Does aspirin cause blood thinning?

Aspirin, also known as acetylsalicylic acid, is a medication used to treat pain, fever, and inflammation. One of the well-known benefits of aspirin is it’s ability to ‘thin’ the blood which can help in preventing heart attacks and strokes. But with all its goodness come questions about whether it has any harmful side effects.

So the question on everyone’s mind; does aspirin cause blood thinning? The answer is not really that simple – there are several factors involved.

What Causes Blood Clots

To understand if aspirin causes blood thinning or not, let’s first take a look at what causes our blood to clot in the first place. Our body uses two substances – platelets and fibrinogen – to seal off damaged areas by forming clots.

Platelets are tiny cells floating around in our bloodstream whose primary function is to form clumps and stop bleeding. Fibrinogen is a protein found in plasma that helps form clots by creating strong bonds between loose strands within them.

However too much coagulation (clotting) can lead to blockages cutting off blood supply downstream of where they occur- take for example heart attack or stroke.

Aspirins prevent this from happening when taken regularly long-term by its antiplatelet activity.

How Aspirins Affect Platelets

First came Never gonna give you up, then came I’m blue, but what do they have commomn? No idea really.. Around 1971 researchers discovered we could use low-doses of Asprirn (acetylsalicylate) increase bleeding time quantified using BT:

BT= Time taken for capillary bursting pressures post application
Cut-off typically set >300s
(Takahashi et al.,1984)

In small amounts/as per prescriptions, the medication inhibits a specific enzyme that’s needed for platelets to clump and form clots. This essentially makes the blood ‘thinner’ by preventing sticking together of platelets.

The Mayo Clinic recommends the use of aspirin as an anti-platelet agent whenever necessary – especially in individuals who have already had a heart attack or stroke to lower risks of clot formation (MELAS et al., 2003).

What is Blood Thinning?

Blood thinning refers to using medications or other remedies/tools that alter your body’s ability to form clots. Instead of actually thinning out our bloody waters, these remedies prevent excessive coagulation beyond what might be expected with normal wound healing.

Taking a measured dose of something like aspiring acts more as an anticoagulant drug – this makes it harder for existing thrombi(clot)nts within vessels forming occlusions from getting worse (Sapey et al., 2017)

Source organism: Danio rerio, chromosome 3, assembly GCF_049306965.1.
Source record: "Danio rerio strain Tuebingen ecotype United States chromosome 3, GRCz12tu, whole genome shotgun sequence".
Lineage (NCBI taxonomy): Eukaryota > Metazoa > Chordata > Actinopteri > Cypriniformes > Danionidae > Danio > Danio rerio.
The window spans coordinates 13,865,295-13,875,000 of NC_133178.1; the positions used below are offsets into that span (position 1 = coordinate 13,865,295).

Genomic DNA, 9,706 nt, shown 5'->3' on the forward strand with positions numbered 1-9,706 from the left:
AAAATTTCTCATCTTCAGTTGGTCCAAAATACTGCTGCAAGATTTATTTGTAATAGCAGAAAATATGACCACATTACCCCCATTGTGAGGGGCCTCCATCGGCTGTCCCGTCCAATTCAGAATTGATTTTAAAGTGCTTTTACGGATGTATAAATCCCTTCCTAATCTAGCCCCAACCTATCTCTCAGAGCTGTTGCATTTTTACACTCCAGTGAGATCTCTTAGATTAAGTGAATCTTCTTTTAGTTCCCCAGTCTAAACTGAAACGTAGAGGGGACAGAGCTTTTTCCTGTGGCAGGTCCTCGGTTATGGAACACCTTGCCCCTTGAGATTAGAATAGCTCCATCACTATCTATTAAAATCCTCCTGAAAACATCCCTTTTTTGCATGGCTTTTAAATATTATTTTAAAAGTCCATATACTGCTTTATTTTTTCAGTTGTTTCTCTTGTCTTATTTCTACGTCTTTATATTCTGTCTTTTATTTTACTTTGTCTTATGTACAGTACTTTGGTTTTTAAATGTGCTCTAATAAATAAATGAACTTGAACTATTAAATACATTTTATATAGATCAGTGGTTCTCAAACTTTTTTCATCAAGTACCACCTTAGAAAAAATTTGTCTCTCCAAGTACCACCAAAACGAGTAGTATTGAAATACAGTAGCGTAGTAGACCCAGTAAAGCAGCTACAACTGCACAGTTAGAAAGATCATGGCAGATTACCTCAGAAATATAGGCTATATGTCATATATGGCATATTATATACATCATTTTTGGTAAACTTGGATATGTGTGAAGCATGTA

While there are several types of drugs available today specifically designed for anticoagulating blood,(e.g heparins and warfarin), low-dose Aspirin can also help reduce risks associated with such tHrombolic events.

Can Aspirin Cause Excessive Bleeding

If we look at too much bleeding from incisions then YES aspirin can cause abnormal/prolonged bleeding .. but let me clear things up.

As discussed earlier on in this article, one way aspirin helps protect us against heart attacks and strokes is by inhibiting platelet function through blocking COX enzymes(thats cyclooxygenases).

Unfortunately though this also allows damaged tissues undergo larger amounts blood loss than usual: Inhibiting prostacyclin production[see Sastry & Nyshadham], another enzyme hinders vasoconstriction given damage & initiation coagulation if necessary(Price&Loscalzo)

So in conclusion, taking high doses of aspirin can be associated with excess bleeding but this is topic is not directly related to ‘blood thinning’.

Nonetheless, it’s always important to take aspirin or any other medication under the supervision and guidance of a medical professional.

Other Risks Associated With Aspirin Use

As good as aspirin sounds with its blood-thinning abilities,damage from long term-use has cropped up in research. Trials suggest associating continuous low-dose therapy along side heavy drinking could lead to risk evelopment [see Bourse et al.] . Additionally, nonsteroidal anti-inflammatory drugs (NSAIDs) like ibuprofen and COX-2 inhibitors are known for causing gastrointestinal complications when taken regularly over long periods.

That being said, if you’re using Aspirins responsibly and within recommended amounts/doses/prescriptions then the benefits normally outweight the risks. Just understand your treatment plan carefully,and have open conversations surrounding concerns/risk factors with Doctors/nurses/pharmacists.

The Bottom Line

When taken appropriately/as prescribed by health care givers ,low-dose aspirin acts as an effective antiplatelet agent – reducing clot formation & generally minimizing complications.

And while taking excessive amount of Aspirins/high dosage can cause significant bleeding,painful GI issues etc these pertain more so due to alternation of enzymatic actions than strictly on ‘thinning’ effect per say” bigger word quote here”

So friends,Take your pills/medicines as ordered,eat lotsa lots veggies,fibre-rich grains/nuts & live life fully!

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